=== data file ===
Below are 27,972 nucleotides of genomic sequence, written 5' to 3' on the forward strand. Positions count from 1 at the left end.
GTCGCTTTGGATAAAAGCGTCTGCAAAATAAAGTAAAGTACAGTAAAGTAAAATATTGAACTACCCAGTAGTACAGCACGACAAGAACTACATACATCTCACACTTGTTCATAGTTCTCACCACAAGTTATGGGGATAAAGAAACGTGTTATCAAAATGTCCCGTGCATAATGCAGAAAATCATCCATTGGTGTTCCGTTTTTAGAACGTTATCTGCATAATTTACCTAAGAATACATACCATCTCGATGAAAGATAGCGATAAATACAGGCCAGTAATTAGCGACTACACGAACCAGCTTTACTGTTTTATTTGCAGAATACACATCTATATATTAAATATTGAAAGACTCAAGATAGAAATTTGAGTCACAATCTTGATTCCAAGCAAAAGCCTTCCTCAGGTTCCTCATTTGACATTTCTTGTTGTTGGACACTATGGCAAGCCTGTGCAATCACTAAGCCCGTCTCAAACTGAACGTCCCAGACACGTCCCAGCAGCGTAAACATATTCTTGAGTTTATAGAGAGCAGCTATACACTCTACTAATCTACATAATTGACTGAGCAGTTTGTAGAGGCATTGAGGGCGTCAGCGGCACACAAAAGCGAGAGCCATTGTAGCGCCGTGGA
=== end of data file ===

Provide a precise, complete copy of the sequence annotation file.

Below are 27,972 nucleotides of genomic sequence, written 5' to 3' on the forward strand. Positions count from 1 at the left end.
GTCGCTTTGGATAAAAGCGTCTGCAAAATAAAGTAAAGTACAGTAAAGTAAAATATTGAACTACCCAGTAGTACAGCACGACAAGAACTACATACATCTCACACTTGTTCATAGTTCTCACCACAAGTTATGGGGATAAAGAAACGTGTTATCAAAATGTCCCGTGCATAATGCAGAAAATCATCCATTGGTGTTCCGTTTTTAGAACGTTATCTGCATAATTTACCTAAGAATACATACCATCTCGATGAAAGATAGCGATAAATACAGGCCAGTAATTAGCGACTACACGAACCAGCTTTACTGTTTTATTTGCAGAATACACATCTATATATTAAATATTGAAAGACTCAAGATAGAAATTTGAGTCACAATCTTGATTCCAAGCAAAAGCCTTCCTCAGGTTCCTCATTTGACATTTCTTGTTGTTGGACACTATGGCAAGCCTGTGCAATCACTAAGCCCGTCTCAAACTGAACGTCCCAGACACGTCCCAGCAGCGTAAACATATTCTTGAGTTTATAGAGAGCAGCTATACACTCTACTAATCTACATAATTGACTGAGCAGTTTGTAGAGGCATTGAGGGCGTCAGCGGCACACAAAAGCGAGAGCCATTGTAGCGCCGTGGA